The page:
If you’re like me, your mind’s default setting is “I suck and everything sucks.”
Your life may have lots of wondrous things in it, but still you wake up in the morning with a feeling of dread that could impress Franz Kafka. This feeling can shake off at some point during the day– or it can grip you continuously. It’s paralyzing and heavy. It can make it difficult to complete creative projects, go to work, or just be out and about in the world.
This perception of suckiness and the feeling of heavy dread that accompanies it is part of a spiritual illness that many of us human beings have, namely, the disease of addiction.
The disease of addiction is, at base, just that: dis-ease. It’s the discomfort, difficulty, suffering that comes from attaching to and believing in the thoughts and stories that the mind produces, especially the negative and frightening stories. Once that basic dis-ease is happening, it prompts us to reach towards behaviors and substances to soothe the internal discomfort: over-eating, over-sleeping, coffee, cigarettes, obsessive romance, drugs, on and on.
Unsurprisingly, the “soothing” behaviors that we adopt to cope with the dread themselves have painful consequences that only make us feel worse. Every high brings with it a yucky low.
You probably have experience with quitting your symptom-level addictions. That’s what New Year’s resolutions are for, right? But don’t your symptoms always re-surface again, in some form? Life gets stressful and soon you’re back on the wheel?
What if it was possible to strike the disease of addiction right at its root? What if you could be free not only from the substances and behaviors that hook you into painful cycles, but also from your addiction to suffering itself?
This is the possibility that interests me. Lately I’ve been smoking like a forest fire, pouring coffee into my mouth, eating chocolate in quantities that would astound Willy Wonka himself (“Augustus! Augustus, honey, stop! Save room for later!”) and procrastinating on important projects. I want to stop indulging in these dubious “comforts” — but I want more than that, too. I want to drop the painful mental processes that cause me to reach for such comforts in the first place.
I know that this dropping is possible because I’ve accomplished it for periods of time recently. I know that freedom from the mind’s tyranny feels like wondrous spaciousness, deep love, and a rich sense of hope and possibility. It feels like being in total agreement with the flow of reality— even when reality doesn’t match up with my ego’s dictates of what should be happening. What interests me is living in this spaciousness and flow all the time, not just for short visits.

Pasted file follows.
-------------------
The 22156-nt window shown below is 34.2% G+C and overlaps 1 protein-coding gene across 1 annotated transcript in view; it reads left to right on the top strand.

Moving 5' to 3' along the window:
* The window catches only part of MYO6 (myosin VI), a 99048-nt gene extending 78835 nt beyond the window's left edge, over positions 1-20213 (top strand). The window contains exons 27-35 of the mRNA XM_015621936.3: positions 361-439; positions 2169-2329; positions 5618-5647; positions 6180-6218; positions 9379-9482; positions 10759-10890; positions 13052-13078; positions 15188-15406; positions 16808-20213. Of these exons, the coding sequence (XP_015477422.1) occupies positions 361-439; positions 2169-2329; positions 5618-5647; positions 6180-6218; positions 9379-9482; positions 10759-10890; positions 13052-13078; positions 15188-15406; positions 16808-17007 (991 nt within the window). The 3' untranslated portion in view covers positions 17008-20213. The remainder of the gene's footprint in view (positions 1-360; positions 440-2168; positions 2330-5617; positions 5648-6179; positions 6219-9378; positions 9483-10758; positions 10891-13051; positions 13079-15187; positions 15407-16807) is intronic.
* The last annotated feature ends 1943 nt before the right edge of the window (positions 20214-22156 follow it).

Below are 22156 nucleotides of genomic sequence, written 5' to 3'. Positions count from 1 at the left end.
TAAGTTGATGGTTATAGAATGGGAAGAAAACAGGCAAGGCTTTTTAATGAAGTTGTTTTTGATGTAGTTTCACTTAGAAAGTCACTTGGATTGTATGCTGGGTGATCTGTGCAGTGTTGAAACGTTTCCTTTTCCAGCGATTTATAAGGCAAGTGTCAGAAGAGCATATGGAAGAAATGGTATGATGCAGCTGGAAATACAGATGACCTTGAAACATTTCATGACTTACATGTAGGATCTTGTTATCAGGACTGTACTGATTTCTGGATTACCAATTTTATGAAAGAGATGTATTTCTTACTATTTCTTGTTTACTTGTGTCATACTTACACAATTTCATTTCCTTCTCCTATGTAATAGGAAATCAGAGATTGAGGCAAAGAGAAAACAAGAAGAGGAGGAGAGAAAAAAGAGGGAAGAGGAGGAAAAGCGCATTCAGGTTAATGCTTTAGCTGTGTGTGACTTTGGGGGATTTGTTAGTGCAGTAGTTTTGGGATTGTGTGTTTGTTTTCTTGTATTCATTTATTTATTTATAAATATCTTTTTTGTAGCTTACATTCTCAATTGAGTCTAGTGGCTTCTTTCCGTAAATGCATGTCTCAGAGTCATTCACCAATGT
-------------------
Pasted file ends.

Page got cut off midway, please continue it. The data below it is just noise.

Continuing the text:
So I’m inviting you to join me on a journey of letting go of the fundamental dis-ease. This journey consists in a series of nine daily commitments that are simple but radical:
- Notice that your mind continuously judges against you and against people and situations in your life
- Understand that these judgments, though voiced by your own internal monologue, represent the distorted perceptions of a spiritual dis-ease and not “the truth”
- Get honest with yourself about the consequences of exactly what happens when you accept your mind’s judgments as “the truth” and then act on them or allow them to affect your mood
- Recognize when you’ve hurt someone as a result of your dis-eased thinking and make immediate amends
- Vividly imagine what your life would feel like without your mind’s judgments and stories about the past and future playing all the time
- Practice having faith that it’s possible to be totally sane, joyous, and free, no matter what’s happening
- Experiment with fully agreeing with reality as it is rather than as your mind says it should be
- Attempt to be fully present as loving awareness with yourself and with others
- Give up trying to figure out the future at all and instead simply trust that the silent, loving awareness of your being will lead you where you need to be
I’ll be writing posts about the how to’s and benefits of practicing each of these commitments. As we get ready to take this journey together, I ask you to ponder this question and to answer it in the comments section: do you really believe that a life free from suffering is possible? And if not, why not?
Editor: Hayley Samuelson